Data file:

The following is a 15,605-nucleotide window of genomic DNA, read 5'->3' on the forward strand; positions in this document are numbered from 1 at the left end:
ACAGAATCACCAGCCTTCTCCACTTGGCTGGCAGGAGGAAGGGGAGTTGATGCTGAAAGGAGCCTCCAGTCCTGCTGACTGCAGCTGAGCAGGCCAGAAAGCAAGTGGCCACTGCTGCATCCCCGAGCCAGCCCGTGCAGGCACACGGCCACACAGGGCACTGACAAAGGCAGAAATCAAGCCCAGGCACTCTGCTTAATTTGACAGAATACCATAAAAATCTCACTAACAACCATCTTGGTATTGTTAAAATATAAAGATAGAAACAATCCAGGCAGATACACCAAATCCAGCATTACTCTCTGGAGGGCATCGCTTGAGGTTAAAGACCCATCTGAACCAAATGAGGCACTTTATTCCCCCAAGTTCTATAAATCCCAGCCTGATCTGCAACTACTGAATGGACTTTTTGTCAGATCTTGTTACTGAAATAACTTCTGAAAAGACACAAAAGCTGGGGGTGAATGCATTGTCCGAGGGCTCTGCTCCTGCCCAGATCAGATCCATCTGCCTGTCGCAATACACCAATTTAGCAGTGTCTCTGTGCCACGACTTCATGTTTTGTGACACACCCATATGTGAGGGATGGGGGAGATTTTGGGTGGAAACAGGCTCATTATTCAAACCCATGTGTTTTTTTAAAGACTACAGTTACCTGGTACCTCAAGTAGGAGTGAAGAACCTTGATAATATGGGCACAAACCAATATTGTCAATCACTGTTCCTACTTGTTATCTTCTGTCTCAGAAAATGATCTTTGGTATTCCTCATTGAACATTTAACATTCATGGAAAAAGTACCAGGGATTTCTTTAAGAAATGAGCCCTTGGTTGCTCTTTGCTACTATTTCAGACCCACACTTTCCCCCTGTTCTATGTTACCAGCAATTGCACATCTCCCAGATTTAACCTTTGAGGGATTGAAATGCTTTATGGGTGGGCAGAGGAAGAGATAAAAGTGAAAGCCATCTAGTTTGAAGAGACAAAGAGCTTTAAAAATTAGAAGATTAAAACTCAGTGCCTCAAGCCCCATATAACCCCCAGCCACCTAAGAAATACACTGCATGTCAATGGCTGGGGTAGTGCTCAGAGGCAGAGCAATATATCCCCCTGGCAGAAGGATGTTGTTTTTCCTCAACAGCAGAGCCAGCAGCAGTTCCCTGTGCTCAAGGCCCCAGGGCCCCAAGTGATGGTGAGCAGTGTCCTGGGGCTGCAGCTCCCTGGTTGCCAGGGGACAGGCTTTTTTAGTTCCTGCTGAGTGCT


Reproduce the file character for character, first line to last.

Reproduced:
The following is a 15,605-nucleotide window of genomic DNA, read 5'->3' on the forward strand; positions in this document are numbered from 1 at the left end:
ACAGAATCACCAGCCTTCTCCACTTGGCTGGCAGGAGGAAGGGGAGTTGATGCTGAAAGGAGCCTCCAGTCCTGCTGACTGCAGCTGAGCAGGCCAGAAAGCAAGTGGCCACTGCTGCATCCCCGAGCCAGCCCGTGCAGGCACACGGCCACACAGGGCACTGACAAAGGCAGAAATCAAGCCCAGGCACTCTGCTTAATTTGACAGAATACCATAAAAATCTCACTAACAACCATCTTGGTATTGTTAAAATATAAAGATAGAAACAATCCAGGCAGATACACCAAATCCAGCATTACTCTCTGGAGGGCATCGCTTGAGGTTAAAGACCCATCTGAACCAAATGAGGCACTTTATTCCCCCAAGTTCTATAAATCCCAGCCTGATCTGCAACTACTGAATGGACTTTTTGTCAGATCTTGTTACTGAAATAACTTCTGAAAAGACACAAAAGCTGGGGGTGAATGCATTGTCCGAGGGCTCTGCTCCTGCCCAGATCAGATCCATCTGCCTGTCGCAATACACCAATTTAGCAGTGTCTCTGTGCCACGACTTCATGTTTTGTGACACACCCATATGTGAGGGATGGGGGAGATTTTGGGTGGAAACAGGCTCATTATTCAAACCCATGTGTTTTTTTAAAGACTACAGTTACCTGGTACCTCAAGTAGGAGTGAAGAACCTTGATAATATGGGCACAAACCAATATTGTCAATCACTGTTCCTACTTGTTATCTTCTGTCTCAGAAAATGATCTTTGGTATTCCTCATTGAACATTTAACATTCATGGAAAAAGTACCAGGGATTTCTTTAAGAAATGAGCCCTTGGTTGCTCTTTGCTACTATTTCAGACCCACACTTTCCCCCTGTTCTATGTTACCAGCAATTGCACATCTCCCAGATTTAACCTTTGAGGGATTGAAATGCTTTATGGGTGGGCAGAGGAAGAGATAAAAGTGAAAGCCATCTAGTTTGAAGAGACAAAGAGCTTTAAAAATTAGAAGATTAAAACTCAGTGCCTCAAGCCCCATATAACCCCCAGCCACCTAAGAAATACACTGCATGTCAATGGCTGGGGTAGTGCTCAGAGGCAGAGCAATATATCCCCCTGGCAGAAGGATGTTGTTTTTCCTCAACAGCAGAGCCAGCAGCAGTTCCCTGTGCTCAAGGCCCCAGGGCCCCAAGTGATGGTGAGCAGTGTCCTGGGGCTGCAGCTCCCTGGTTGCCAGGGGACAGGCTTTTTTAGTTCCTGCTGAGTGCT